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Ryan Hedging on Senate Run

By Jim Ellis

Ohio Rep. Tim Ryan (D-Warren/Youngstown)

March 2, 2021 — Last month, Ohio Rep. Tim Ryan (D-Warren/Youngstown) indicated that he would launch a statewide campaign for retiring Sen. Rob Portman’s (R) open seat in March. Now, he looks to be backpedaling.

In an interview with the Spectrum News Service, Rep. Ryan said, “we’ll make a decision here, I guess, in the coming weeks. I don’t think a March kickoff is going to happen.”

Such equivocation has seemingly been the congressman’s standard operating procedure over the years. Several times before he has been looking seriously at races for the US Senate, governor, and even lieutenant governor, but has always retreated to the relative safety of his House seat.

He did briefly campaign for president in 2020 but dropped out of the race when it was obvious his message was falling on deaf ears, exiting in plenty of time to meet the Ohio candidate filing deadline. Last November, Rep. Ryan went onto win a more competitive House race than he normally sees, defeating former state Rep. Christina Hagan (R), 52-45 percent.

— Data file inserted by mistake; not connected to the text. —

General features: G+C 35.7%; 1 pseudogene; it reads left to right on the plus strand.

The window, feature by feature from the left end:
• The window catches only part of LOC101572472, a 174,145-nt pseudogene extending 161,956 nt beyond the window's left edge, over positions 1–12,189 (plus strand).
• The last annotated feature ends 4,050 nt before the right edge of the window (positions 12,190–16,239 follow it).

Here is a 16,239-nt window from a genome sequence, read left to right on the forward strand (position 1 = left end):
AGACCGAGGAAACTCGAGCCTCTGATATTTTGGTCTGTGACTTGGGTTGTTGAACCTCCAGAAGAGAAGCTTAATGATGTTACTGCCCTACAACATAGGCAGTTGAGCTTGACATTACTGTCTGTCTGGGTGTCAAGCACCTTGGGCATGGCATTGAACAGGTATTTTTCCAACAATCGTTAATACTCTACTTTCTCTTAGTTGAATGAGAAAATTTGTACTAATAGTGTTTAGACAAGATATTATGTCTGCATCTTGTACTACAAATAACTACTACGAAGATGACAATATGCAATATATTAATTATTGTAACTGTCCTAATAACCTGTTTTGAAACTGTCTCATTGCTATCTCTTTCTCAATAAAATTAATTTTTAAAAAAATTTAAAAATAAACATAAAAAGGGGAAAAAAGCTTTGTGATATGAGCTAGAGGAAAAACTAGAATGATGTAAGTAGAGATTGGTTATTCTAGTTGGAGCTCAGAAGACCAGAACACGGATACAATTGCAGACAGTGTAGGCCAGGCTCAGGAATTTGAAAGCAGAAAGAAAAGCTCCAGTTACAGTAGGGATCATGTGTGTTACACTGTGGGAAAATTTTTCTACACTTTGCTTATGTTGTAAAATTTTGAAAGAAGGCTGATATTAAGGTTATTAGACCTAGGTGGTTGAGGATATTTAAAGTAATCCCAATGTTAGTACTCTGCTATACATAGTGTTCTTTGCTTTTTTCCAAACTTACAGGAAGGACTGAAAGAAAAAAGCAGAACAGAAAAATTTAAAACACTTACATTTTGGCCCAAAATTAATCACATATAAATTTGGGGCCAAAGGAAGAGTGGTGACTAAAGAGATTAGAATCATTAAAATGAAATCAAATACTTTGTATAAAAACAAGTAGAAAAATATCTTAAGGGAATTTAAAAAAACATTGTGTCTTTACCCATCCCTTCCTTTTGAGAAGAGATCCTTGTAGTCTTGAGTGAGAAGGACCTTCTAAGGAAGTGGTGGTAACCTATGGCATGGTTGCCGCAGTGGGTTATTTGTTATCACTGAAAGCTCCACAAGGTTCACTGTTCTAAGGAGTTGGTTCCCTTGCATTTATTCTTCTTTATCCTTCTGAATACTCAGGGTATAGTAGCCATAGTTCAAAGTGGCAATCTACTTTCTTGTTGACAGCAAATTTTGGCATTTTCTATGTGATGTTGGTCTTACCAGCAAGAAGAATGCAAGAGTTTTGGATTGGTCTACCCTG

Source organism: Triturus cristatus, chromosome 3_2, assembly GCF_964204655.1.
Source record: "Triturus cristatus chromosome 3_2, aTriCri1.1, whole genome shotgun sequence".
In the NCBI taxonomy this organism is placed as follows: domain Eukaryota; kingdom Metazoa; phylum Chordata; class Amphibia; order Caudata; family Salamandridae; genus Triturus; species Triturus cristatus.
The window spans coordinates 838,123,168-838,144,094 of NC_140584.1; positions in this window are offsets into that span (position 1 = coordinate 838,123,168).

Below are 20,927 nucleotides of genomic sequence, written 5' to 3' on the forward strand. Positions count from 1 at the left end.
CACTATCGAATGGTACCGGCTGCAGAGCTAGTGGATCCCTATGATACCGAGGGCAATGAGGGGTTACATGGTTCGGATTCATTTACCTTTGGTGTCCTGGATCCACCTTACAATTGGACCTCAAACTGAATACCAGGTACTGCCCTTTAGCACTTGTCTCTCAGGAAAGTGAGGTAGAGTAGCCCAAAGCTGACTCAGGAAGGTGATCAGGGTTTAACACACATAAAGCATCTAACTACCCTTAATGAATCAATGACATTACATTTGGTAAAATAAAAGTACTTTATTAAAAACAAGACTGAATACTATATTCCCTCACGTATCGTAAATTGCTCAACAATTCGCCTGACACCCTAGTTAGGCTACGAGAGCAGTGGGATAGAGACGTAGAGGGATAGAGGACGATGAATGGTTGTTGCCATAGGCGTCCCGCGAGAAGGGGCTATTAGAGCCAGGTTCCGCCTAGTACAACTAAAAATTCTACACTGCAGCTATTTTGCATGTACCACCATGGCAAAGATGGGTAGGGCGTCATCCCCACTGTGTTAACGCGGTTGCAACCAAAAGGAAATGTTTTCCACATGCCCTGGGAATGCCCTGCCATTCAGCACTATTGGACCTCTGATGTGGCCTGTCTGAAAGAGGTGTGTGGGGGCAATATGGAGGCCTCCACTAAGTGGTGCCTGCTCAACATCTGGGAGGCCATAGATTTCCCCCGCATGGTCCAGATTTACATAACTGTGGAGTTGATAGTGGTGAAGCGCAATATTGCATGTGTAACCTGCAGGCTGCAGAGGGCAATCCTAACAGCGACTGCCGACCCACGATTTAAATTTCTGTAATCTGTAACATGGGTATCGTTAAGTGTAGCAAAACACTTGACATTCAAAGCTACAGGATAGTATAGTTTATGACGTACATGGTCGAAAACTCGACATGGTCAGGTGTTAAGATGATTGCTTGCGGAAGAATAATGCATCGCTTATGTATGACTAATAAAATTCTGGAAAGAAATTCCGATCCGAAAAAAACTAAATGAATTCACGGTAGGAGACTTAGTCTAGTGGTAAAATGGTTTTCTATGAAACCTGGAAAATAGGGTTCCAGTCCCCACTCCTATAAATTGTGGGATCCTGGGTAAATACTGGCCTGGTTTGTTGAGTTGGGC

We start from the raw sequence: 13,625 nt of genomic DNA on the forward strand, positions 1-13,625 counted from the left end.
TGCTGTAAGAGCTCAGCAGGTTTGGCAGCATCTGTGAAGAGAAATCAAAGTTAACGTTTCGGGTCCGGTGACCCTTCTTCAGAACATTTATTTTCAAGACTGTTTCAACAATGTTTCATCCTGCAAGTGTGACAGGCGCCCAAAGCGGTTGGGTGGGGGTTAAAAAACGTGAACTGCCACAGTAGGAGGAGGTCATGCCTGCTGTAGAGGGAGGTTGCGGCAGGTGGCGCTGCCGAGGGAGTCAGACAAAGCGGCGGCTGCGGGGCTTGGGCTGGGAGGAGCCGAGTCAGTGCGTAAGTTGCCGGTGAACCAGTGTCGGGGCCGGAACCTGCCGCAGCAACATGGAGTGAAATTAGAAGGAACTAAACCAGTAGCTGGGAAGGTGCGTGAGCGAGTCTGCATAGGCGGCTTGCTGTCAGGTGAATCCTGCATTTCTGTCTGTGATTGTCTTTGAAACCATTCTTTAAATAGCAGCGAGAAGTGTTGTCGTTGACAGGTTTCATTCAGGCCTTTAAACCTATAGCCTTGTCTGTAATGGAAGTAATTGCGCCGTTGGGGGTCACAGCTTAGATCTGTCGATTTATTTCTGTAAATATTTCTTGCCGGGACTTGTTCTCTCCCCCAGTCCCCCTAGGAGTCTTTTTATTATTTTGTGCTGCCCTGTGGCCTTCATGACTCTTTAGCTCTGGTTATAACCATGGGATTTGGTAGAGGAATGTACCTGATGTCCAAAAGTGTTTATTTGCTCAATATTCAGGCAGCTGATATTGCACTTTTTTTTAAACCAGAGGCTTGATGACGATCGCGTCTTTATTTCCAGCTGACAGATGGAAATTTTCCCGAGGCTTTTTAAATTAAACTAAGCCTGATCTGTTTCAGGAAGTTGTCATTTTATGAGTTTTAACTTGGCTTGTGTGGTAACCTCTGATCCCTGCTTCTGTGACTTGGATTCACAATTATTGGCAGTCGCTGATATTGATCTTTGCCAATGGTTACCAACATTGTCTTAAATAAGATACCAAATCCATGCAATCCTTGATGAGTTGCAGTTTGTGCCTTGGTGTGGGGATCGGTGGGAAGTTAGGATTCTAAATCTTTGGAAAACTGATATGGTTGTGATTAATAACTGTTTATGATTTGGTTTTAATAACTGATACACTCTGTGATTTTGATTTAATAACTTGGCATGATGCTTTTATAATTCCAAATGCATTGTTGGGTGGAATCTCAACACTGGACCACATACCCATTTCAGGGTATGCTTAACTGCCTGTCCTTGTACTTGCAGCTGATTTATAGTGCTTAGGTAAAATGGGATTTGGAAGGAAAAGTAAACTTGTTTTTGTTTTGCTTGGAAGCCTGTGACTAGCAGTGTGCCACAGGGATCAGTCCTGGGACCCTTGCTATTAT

Going back to the House race, if that’s what Rep. Ryan ultimately decides, may look different in 2022. If redistricting actually happens, considering all of the Census Bureau delays, Ohio faces the loss of another congressional seat in reapportionment, and it may well be Ryan’s.

His current 13th District stretches from the Pennsylvania border, encompasses Youngstown and the congressman’s hometown of Warren, and then captures a large part of the Akron metropolitan area. From preliminary census reports, it appears OH-13 will require an influx of more than 75,000 people once the final numbers are calculated. The Ryan district looks to rank 13th in population of the 16 Ohio congressional districts.

Perhaps a bigger problem for the 10-term incumbent, and what makes his 13th District vulnerable to collapse, is the adjacent 11th District that houses the western side of Akron in Summit County, is the least populated seat in Ohio and will need to gain as many as 100,000 individuals.

Therefore, collapsing the 13th District portion of Akron into the 11th in order to keep the city and at least most of the county together would be a sensible draw, thus leaving Rep. Ryan’s eastern district sector as a standing fragment. Since Districts 14 to the north, 6 and 7 to the south, and 16 to the west will all require more population, eliminating District 13 becomes a plausible option.

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The Trafalgar Effect

By Jim Ellis